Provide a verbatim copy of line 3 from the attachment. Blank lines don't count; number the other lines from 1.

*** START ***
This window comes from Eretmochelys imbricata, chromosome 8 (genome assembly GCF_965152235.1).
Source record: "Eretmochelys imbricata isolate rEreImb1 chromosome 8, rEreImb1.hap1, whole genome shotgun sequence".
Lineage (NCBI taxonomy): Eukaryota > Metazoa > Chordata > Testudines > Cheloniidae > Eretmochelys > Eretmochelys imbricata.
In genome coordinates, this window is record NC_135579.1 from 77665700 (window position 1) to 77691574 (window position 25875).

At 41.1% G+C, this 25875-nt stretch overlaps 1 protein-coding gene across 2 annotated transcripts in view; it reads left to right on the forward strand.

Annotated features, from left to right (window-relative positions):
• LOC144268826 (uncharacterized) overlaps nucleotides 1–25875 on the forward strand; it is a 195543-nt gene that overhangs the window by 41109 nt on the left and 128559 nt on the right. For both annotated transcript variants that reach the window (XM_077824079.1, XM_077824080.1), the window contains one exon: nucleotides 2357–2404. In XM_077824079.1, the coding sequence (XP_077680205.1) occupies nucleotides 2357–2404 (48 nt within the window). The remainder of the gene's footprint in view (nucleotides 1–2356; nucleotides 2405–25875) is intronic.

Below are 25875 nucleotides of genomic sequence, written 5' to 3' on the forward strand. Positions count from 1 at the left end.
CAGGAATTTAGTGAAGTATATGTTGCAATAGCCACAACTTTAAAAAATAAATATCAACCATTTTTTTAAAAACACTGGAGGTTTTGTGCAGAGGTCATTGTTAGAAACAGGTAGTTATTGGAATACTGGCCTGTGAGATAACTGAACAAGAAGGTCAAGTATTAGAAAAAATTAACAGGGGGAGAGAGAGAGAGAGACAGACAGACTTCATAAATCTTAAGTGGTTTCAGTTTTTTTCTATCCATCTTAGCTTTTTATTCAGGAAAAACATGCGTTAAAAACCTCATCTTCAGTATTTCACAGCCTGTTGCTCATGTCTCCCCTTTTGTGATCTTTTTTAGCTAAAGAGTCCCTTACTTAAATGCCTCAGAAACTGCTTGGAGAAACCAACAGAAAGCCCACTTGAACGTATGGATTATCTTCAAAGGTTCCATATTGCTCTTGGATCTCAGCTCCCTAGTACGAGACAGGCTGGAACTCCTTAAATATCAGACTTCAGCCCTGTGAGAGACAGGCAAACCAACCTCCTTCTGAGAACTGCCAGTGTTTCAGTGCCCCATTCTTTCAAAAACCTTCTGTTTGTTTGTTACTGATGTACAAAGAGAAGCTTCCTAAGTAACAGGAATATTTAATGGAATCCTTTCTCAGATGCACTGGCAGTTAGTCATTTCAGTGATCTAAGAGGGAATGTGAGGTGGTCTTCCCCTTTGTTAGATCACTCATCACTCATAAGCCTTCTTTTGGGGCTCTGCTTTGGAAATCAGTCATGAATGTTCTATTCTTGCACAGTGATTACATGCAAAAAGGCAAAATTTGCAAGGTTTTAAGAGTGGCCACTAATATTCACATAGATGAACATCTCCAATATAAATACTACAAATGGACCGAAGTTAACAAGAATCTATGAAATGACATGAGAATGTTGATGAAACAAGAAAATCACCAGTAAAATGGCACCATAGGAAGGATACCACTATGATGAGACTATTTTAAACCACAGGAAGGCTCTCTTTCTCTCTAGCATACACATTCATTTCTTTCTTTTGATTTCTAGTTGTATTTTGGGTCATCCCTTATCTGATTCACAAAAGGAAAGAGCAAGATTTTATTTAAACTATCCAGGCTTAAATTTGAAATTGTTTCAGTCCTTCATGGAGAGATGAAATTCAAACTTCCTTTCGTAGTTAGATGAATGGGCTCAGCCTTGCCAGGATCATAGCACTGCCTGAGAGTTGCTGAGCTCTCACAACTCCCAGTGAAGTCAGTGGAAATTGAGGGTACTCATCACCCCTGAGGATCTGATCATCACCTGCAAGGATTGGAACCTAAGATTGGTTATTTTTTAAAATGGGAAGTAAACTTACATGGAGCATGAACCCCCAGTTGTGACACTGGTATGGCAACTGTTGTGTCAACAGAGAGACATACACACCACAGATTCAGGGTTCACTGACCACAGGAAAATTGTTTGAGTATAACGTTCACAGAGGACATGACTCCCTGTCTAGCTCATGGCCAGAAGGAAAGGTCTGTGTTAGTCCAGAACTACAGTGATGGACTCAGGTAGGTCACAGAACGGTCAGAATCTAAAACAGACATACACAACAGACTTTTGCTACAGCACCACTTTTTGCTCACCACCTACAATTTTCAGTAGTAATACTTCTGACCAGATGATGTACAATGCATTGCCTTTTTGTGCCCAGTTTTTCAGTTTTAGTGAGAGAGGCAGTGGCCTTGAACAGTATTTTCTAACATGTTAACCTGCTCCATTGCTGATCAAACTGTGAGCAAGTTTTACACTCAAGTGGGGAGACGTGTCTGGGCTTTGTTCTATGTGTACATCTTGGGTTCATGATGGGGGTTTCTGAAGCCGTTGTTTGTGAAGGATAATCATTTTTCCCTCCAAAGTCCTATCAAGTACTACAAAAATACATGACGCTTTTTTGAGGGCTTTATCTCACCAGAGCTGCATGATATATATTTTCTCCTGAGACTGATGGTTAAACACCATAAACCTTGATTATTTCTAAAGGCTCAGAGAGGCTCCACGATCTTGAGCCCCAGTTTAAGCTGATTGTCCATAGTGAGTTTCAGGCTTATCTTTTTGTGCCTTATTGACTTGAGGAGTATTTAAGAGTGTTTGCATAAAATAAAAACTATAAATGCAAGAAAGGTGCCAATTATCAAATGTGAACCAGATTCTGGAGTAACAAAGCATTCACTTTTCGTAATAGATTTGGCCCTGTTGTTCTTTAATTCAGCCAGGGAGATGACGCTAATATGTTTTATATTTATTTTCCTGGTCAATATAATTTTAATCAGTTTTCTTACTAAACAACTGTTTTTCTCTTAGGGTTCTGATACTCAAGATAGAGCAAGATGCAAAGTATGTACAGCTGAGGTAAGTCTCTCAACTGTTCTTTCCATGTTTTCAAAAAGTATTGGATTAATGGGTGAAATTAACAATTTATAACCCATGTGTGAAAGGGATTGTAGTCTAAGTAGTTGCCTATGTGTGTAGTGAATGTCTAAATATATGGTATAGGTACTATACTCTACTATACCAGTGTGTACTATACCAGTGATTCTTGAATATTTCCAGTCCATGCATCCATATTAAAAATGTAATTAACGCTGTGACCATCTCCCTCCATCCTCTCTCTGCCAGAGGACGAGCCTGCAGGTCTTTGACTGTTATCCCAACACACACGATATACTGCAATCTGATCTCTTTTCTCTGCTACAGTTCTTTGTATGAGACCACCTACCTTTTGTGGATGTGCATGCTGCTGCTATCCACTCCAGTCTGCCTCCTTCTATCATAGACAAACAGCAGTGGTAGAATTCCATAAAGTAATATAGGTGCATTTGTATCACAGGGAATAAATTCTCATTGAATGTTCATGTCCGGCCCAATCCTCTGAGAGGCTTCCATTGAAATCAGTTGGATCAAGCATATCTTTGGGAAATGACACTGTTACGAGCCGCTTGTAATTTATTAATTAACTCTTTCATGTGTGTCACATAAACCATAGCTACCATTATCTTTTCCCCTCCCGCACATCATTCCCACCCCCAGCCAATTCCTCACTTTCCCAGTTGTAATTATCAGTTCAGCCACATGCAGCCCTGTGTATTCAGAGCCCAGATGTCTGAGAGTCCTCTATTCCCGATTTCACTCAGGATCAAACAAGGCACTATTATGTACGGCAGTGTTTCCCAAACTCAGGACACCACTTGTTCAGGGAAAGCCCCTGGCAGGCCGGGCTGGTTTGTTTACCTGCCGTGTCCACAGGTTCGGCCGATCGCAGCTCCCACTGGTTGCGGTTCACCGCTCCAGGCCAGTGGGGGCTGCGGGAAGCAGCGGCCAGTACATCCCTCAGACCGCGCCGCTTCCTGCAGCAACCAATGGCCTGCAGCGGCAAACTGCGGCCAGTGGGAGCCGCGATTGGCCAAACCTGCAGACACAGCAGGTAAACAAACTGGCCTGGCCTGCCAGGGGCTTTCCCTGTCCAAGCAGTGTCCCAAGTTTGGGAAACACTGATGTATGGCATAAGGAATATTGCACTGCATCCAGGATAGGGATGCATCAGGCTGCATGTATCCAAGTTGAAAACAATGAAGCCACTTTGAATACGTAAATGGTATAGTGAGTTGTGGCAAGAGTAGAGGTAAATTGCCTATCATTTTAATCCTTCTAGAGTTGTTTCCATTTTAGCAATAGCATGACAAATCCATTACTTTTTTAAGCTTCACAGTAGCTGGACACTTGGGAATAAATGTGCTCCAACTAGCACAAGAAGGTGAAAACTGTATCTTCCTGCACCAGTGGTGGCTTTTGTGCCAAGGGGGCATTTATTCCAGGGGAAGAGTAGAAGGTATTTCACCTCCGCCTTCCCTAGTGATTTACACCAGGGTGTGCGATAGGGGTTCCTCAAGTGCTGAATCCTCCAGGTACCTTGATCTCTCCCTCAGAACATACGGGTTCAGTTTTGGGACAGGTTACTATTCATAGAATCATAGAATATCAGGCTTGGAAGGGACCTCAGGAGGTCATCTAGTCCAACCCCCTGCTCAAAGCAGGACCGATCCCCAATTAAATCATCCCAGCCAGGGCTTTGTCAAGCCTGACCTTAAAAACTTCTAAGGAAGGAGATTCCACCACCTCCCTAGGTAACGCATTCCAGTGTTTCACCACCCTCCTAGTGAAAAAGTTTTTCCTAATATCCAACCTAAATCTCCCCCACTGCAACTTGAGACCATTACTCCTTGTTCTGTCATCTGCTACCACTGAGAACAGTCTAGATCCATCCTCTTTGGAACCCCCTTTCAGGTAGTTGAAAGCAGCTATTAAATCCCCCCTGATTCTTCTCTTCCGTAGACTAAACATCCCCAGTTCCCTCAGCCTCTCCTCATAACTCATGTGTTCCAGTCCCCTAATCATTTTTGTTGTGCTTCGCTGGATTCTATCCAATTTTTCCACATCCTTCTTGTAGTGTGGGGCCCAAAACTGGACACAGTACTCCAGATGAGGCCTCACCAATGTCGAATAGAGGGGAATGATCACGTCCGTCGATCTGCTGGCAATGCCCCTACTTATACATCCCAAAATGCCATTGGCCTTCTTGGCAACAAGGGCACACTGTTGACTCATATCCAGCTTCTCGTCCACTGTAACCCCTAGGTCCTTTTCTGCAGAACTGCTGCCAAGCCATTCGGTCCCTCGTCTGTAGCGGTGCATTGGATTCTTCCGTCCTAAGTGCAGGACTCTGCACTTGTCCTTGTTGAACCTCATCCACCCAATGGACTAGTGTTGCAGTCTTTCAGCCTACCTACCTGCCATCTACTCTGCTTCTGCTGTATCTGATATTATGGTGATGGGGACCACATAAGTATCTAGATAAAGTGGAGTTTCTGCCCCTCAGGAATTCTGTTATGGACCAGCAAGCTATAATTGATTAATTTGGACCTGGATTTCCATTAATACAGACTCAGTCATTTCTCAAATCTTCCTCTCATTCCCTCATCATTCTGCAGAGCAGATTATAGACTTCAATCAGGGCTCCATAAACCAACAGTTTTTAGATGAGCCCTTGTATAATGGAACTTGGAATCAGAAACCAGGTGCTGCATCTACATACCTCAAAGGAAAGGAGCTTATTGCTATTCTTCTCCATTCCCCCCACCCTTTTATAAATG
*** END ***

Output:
Lineage (NCBI taxonomy): Eukaryota > Metazoa > Chordata > Testudines > Cheloniidae > Eretmochelys > Eretmochelys imbricata.